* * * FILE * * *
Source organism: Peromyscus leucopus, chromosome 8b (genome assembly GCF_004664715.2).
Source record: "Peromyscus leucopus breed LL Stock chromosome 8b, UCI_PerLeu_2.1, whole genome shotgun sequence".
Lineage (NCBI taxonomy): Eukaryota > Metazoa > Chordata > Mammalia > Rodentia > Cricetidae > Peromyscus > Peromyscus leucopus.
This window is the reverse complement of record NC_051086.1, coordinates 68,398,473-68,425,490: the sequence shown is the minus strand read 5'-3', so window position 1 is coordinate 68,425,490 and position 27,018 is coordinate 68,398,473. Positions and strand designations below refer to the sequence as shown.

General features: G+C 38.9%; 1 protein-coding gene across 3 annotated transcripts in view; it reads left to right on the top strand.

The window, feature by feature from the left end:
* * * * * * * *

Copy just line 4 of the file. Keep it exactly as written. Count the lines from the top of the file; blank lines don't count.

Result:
This window is the reverse complement of record NC_051086.1, coordinates 68,398,473-68,425,490: the sequence shown is the minus strand read 5'-3', so window position 1 is coordinate 68,425,490 and position 27,018 is coordinate 68,398,473. Positions and strand designations below refer to the sequence as shown.